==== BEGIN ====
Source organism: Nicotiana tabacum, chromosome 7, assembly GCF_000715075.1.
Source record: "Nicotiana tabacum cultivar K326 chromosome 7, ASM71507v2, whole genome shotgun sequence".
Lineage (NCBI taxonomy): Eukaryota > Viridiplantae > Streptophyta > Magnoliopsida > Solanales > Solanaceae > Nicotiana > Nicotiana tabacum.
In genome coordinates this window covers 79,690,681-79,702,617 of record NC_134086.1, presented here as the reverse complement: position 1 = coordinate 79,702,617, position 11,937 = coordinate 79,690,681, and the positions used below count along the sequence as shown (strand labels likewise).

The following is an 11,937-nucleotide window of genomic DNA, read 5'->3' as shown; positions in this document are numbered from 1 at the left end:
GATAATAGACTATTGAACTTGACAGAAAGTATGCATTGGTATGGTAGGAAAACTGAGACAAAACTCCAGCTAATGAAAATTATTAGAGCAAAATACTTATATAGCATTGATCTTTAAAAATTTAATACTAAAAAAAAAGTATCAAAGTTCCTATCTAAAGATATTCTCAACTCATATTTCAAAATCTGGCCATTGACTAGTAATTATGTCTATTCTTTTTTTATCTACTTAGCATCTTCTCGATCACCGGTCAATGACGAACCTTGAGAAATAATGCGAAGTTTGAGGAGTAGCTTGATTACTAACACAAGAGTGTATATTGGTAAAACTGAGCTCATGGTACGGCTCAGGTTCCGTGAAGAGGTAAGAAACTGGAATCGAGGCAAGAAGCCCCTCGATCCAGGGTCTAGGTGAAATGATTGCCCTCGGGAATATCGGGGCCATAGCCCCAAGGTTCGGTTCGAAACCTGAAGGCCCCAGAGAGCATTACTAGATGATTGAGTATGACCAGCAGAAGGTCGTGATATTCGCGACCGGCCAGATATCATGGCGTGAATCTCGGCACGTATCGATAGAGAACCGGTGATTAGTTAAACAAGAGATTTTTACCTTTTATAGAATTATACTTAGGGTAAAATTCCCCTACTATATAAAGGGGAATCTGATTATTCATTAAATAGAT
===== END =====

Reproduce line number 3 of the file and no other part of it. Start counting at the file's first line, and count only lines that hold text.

Lineage (NCBI taxonomy): Eukaryota > Viridiplantae > Streptophyta > Magnoliopsida > Solanales > Solanaceae > Nicotiana > Nicotiana tabacum.